Burst Kisses On the Actual Wind by Courtney Sina Meredith
Increasingly, it seems any new poetry collection must be touted by publishers as something ‘fresh’ or ‘edgy’ in order to be noticed in our modern literary environment. This certainly flies in the face of what art is, or should be and is - by some opinions - to the extreme detriment of the art form itself. Courtney Sina Meredith’s new collection of poems Burst Kisses On The Actual Wind doesn’t need gimmicks or gaudy images to promote; it is strong enough in its crafting to carry itself with the poise, grace and control.
In Meredith’s first poetry collection, Brown Girls in Red Lipstick released back in 2012 she explored what it means to be a poet in this modern age. It remains a thoroughly used collection in educational settings as much as those following emerging talents. This sophomore foray into poetry collections (she has also had success with short stories) builds on that first publication with an astonishingly good gathering of new poems that hit at the heart of what it is to be connected to something or someone. Having travelled extensively that feeling of disconnection is movingly brought to the fore in her exploration of the world, and herself.
The lands are foreign but the feelings are familiar. From London to Chicago and then to Germany before returning home to the sights and sounds of Avondale, New Lynn, New Zealand. In fact, a number of the poems have a UK feel to them as she discusses the life of Kings Cross and Piccadilly with resonate ideas. The world is experienced, enjoyed and suffered, in this collection. Love is attempted to be defined and a thematic development of acting is played out through various poems, as if Meredith sees her life as the staging of a play or film. Characters enter and exit, the scenery changes, the levels of intensity ebb and flow just like an evening spent watching actors on stage.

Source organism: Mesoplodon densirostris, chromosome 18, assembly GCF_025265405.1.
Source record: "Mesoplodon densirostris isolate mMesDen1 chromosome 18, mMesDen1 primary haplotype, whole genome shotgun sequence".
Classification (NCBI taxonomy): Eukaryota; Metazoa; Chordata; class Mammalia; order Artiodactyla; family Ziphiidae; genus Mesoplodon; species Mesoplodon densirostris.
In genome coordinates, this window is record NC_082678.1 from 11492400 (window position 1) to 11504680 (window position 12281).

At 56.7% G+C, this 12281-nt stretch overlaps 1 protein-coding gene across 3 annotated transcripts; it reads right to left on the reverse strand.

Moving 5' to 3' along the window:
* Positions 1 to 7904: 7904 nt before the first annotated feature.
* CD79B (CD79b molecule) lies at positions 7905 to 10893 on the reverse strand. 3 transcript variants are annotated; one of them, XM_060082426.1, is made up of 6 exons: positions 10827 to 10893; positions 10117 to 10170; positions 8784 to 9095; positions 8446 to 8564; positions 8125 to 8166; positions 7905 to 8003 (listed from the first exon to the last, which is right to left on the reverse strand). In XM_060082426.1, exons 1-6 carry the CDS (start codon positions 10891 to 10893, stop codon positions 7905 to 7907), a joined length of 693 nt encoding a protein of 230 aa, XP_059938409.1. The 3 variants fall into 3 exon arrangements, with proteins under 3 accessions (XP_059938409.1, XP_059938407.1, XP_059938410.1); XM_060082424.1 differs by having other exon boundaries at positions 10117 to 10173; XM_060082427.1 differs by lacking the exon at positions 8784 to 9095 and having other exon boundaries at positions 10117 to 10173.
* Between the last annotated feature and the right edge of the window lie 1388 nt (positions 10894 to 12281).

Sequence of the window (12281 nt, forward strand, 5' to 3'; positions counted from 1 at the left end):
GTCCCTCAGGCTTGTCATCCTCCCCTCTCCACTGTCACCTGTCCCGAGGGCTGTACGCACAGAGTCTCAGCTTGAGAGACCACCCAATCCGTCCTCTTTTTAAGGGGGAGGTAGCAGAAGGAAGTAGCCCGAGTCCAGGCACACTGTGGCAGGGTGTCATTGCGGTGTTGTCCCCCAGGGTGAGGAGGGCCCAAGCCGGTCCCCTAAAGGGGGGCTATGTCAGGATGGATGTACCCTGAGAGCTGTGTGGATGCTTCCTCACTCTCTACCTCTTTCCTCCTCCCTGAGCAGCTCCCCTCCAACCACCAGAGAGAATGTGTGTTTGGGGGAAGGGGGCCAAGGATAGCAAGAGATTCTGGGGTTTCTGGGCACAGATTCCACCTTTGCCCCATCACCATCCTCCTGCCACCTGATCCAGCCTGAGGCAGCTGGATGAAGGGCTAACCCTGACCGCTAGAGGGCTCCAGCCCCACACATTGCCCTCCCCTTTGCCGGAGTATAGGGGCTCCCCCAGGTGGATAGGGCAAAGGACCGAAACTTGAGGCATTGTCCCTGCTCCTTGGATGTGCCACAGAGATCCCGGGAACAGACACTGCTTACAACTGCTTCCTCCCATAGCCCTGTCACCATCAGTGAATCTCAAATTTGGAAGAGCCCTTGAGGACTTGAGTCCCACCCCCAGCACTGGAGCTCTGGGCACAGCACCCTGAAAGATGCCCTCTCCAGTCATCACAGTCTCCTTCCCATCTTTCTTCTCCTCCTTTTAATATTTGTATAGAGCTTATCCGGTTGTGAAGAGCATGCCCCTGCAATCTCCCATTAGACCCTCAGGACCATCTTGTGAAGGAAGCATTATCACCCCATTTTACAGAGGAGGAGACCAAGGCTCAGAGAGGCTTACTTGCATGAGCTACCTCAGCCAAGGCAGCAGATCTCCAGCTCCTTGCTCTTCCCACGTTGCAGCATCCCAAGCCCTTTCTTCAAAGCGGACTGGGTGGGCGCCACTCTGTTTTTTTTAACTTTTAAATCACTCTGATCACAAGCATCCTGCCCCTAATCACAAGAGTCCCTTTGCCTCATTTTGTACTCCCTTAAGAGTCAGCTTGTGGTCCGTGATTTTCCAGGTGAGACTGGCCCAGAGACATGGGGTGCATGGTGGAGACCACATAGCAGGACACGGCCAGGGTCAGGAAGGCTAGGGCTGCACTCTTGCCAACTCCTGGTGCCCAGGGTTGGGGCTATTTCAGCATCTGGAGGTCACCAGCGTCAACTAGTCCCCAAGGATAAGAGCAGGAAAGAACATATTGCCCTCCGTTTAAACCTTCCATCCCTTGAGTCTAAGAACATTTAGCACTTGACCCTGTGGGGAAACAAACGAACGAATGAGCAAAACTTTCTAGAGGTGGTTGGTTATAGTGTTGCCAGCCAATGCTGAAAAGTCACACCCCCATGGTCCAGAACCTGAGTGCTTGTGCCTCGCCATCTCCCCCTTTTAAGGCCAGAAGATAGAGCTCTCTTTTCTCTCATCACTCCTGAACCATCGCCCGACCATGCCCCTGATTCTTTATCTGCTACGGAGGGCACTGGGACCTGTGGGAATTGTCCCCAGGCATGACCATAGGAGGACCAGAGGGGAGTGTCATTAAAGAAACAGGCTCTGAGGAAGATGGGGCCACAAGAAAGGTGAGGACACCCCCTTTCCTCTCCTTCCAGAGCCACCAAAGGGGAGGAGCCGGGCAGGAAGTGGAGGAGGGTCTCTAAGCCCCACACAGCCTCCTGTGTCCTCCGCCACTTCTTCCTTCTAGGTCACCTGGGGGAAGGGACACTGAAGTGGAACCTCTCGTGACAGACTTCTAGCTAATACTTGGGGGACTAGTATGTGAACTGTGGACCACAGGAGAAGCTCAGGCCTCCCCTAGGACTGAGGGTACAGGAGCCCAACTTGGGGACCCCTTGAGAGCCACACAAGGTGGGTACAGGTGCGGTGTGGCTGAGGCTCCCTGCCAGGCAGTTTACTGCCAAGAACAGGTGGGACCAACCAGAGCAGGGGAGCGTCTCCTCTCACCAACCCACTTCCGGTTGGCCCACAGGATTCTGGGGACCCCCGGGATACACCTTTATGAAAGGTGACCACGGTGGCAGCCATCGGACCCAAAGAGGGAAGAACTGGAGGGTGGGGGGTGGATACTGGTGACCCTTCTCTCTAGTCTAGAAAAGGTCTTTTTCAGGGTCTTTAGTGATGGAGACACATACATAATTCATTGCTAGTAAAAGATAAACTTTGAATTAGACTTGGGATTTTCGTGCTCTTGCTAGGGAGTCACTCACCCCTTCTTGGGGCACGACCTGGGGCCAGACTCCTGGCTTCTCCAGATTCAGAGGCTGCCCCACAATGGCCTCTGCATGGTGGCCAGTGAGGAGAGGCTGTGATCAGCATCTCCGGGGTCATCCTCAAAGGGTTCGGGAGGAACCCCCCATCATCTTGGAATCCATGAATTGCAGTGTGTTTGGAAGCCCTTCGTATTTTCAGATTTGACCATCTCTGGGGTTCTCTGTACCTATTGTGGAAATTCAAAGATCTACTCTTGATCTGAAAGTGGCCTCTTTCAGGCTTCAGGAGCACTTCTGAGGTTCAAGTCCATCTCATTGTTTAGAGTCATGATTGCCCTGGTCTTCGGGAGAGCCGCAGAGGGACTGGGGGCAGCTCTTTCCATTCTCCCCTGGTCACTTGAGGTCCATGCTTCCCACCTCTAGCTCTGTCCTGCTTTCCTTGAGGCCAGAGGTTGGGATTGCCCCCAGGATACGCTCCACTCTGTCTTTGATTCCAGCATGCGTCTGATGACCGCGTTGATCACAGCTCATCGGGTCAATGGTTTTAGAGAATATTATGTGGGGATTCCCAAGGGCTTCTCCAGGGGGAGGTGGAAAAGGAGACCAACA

Even the graphology of the poems is thoughtfully considered. The unexpected use of page orientation from portrait to landscape for some poems; the inverted use of black and white - as in black background, white writing (sometimes both of the above); the redacted nature of the opening poem (“I am aware of my privilege. Could you connect me to a diverse community?”) is thought provoking and highlights some of the key big picture issues the world is currently facing.
Her imagery is simple and strong and her writing is purposeful with each poem journeying through her thoughts and collectively crafting a new era of New Zealand poetry. It has been a while since a poet has emerged with such a body of work capturing so many facets of ‘life’.
A real stand out is Love is a resurrection. A poignant and heartbreaking explanation of her connection with Ponsonby and all that was loved about that area. It’s a poem that stays with you long after reading.
Courtney Sina Meredith is a truly modern New Zealand writer and her poetry carries mana and strength and beauty. I can imagine that Meredith has had many labels attributed to her poetry defining her as a ‘this poet’ or a ‘that writer’ but looking past the labels that define her physiology or sexuality, there is one that underpins who she is and what she does: ‘remarkable’.
Reviewer: Chris Reed
Beatnik Publishing, RRP $30